Despite all my doubts and confusions, I got to like the narrative of this novel, and eventually felt that the very strange characters (ALL of them strange) were reasonably relatable. There's Chunhui, a huge woman who can't speak a human language but can communicate with an elephant named Jumbo? OK. There are a couple of entrepreneurs who become rich and meet their fates in very odd ways? OK. There are a pair of twins who exchange identities so much that they don't know which one is the elder and which one is the younger? OK. And more, of course.

The author also has a particular quirk, which I got used to, and eventually liked: he summarizes a situation by saying "this was the law of..." For example: "Taciturn John Wayne calmly killed the Indians one by one, who collapsed like deer. This was the law of Westerns." (Whale, pp. 87-88).

It takes a long time for the essential nature of this novel to emerge, but ultimately, I felt like it was worth the effort it took me to read it.

Review © 2023 mae sander
Shared with Elizabeth's weekly celebration of things to drink

Sunday, May 28, 2023

“Forever in Our Hearts”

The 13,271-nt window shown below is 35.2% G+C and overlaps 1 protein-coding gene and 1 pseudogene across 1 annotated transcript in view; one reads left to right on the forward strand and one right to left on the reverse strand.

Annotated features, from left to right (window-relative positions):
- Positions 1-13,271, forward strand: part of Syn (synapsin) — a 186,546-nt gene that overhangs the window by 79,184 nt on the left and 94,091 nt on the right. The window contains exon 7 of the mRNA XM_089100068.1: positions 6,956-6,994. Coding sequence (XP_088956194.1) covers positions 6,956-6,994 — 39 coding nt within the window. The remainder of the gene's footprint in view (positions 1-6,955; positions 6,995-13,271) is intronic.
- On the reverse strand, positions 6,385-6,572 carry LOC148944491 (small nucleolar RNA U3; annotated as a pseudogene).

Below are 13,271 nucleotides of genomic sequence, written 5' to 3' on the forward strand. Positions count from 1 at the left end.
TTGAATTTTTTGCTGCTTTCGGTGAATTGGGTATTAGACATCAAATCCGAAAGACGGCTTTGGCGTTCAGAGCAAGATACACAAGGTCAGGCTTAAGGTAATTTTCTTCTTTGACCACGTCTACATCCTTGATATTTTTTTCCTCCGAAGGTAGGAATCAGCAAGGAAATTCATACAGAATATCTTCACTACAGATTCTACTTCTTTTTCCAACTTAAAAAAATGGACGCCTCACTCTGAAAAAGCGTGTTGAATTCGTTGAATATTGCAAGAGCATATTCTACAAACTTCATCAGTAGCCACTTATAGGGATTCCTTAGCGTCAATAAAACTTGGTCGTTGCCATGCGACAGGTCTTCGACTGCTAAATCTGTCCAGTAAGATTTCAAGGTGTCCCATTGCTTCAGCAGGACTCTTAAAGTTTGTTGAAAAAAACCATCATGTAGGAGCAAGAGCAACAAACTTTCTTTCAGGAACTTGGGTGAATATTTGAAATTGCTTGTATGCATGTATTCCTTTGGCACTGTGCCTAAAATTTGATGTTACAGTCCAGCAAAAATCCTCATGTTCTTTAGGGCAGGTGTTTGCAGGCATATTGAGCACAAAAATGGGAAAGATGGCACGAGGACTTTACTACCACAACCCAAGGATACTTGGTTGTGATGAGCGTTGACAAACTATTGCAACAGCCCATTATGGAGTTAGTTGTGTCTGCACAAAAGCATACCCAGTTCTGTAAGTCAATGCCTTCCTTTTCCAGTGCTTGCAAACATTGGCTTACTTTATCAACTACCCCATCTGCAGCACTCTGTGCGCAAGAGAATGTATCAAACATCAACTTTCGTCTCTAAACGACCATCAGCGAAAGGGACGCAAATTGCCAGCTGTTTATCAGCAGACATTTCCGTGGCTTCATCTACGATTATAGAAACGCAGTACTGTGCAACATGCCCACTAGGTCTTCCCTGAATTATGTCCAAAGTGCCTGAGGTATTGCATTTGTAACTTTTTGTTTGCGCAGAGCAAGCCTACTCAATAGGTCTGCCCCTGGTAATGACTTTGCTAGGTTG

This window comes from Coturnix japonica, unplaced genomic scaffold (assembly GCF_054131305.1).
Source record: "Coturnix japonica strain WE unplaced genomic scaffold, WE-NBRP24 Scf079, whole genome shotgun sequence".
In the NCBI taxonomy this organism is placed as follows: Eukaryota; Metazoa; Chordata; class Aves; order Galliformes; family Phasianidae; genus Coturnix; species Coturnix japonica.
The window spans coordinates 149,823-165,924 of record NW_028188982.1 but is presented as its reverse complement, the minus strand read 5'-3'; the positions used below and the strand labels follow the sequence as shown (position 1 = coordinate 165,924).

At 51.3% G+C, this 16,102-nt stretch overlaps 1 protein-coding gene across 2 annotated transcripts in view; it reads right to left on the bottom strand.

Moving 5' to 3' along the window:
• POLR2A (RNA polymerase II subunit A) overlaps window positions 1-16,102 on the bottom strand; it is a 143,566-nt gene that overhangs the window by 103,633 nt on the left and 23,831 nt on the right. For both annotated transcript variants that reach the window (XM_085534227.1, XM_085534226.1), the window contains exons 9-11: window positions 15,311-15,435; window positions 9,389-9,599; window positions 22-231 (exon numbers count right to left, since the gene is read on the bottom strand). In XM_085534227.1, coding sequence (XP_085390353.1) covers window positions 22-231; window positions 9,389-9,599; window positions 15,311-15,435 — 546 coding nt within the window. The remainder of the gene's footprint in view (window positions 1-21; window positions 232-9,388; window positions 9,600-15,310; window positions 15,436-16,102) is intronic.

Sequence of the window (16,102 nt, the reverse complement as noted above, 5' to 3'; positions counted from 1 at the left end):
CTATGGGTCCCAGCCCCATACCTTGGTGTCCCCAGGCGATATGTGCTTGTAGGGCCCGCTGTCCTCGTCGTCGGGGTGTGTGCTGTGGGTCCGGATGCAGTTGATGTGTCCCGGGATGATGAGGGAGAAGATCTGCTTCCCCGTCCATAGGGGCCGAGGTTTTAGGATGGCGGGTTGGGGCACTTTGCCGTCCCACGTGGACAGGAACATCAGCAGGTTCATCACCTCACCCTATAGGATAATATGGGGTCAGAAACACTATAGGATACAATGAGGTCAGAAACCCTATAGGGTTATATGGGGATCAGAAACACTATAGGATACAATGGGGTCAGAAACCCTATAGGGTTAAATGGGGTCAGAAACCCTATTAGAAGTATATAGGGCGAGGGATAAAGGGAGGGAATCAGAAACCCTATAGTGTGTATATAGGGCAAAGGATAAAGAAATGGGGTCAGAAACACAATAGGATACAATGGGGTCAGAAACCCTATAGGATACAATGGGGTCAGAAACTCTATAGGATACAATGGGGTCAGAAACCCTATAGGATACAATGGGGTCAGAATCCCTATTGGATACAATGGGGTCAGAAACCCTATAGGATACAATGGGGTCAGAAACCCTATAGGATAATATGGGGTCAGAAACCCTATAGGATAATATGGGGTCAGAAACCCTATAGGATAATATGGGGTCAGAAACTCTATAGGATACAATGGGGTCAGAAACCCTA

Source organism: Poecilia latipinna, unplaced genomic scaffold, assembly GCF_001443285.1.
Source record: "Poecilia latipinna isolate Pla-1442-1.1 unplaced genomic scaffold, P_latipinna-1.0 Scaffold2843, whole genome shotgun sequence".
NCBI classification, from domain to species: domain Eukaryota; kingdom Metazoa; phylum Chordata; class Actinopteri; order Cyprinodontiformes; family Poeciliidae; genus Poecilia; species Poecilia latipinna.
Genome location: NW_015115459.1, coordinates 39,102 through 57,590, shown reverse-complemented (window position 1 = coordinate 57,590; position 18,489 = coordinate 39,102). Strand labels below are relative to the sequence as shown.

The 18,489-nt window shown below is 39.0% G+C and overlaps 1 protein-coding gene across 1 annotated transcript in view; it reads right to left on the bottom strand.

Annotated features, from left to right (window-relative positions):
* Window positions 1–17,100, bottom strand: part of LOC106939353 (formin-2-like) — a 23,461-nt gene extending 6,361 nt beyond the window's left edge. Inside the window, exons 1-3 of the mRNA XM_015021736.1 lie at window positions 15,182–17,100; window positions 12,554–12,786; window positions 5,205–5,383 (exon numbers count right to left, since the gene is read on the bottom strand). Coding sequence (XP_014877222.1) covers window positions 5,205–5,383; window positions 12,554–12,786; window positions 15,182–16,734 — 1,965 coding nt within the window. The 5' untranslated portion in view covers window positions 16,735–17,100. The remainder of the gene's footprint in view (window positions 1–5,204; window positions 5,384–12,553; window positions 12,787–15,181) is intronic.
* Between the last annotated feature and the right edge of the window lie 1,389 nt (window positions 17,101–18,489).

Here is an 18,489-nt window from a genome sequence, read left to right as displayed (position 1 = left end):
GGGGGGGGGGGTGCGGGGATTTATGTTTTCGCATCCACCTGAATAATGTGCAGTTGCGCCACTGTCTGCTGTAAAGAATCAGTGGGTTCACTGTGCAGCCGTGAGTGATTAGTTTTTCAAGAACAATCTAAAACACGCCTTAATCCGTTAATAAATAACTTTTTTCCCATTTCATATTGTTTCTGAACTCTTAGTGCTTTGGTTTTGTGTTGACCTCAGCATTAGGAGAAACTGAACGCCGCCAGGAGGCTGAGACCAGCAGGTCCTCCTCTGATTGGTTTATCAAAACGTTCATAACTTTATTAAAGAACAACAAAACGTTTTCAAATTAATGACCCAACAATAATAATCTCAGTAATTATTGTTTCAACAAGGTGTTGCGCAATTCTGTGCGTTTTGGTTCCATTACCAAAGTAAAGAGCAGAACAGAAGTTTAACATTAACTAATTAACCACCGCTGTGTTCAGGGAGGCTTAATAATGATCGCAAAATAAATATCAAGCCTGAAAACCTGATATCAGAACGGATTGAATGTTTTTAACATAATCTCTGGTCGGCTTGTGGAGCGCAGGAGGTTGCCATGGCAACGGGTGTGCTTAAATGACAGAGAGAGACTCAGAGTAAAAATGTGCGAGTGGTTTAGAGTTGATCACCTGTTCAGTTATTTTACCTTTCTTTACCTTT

The graduation ceremony last weekend, when my granddaughter graduated from the University of Virginia, included many memories of the three victims of a mass shooting on campus last November. Devin Chandler, D'Sean Perry, and Lavel Davis Jr., were members of the UVA football team. Their tragic deaths are remembered in many ways by the students, faculty, and administrators of the university, including Jim Ryan, University President, who spoke of the event in his speech at graduation, as did the other speaker, Carla Williams, Vice President for Intercollegiate Athletics.

One memorial to the victims is a collection of graffiti on the bridge shown in these photos: prior to the shooting, students repeatedly replaced the graffiti (as is a tradition on many campuses). Now, after the event, during which the entire campus was locked down and in fear of the at-large shooter, the graffiti reads “Forever in our hearts.” Many small tributes are written all around these words.

“A class that has endured a global pandemic, a mass shooting on Grounds and hate crimes in their final year.”

The team numbers of the three players who were murdered.

Blog post and photos © 2023 mae sander
Shared with Sami's weekly celebration of street art.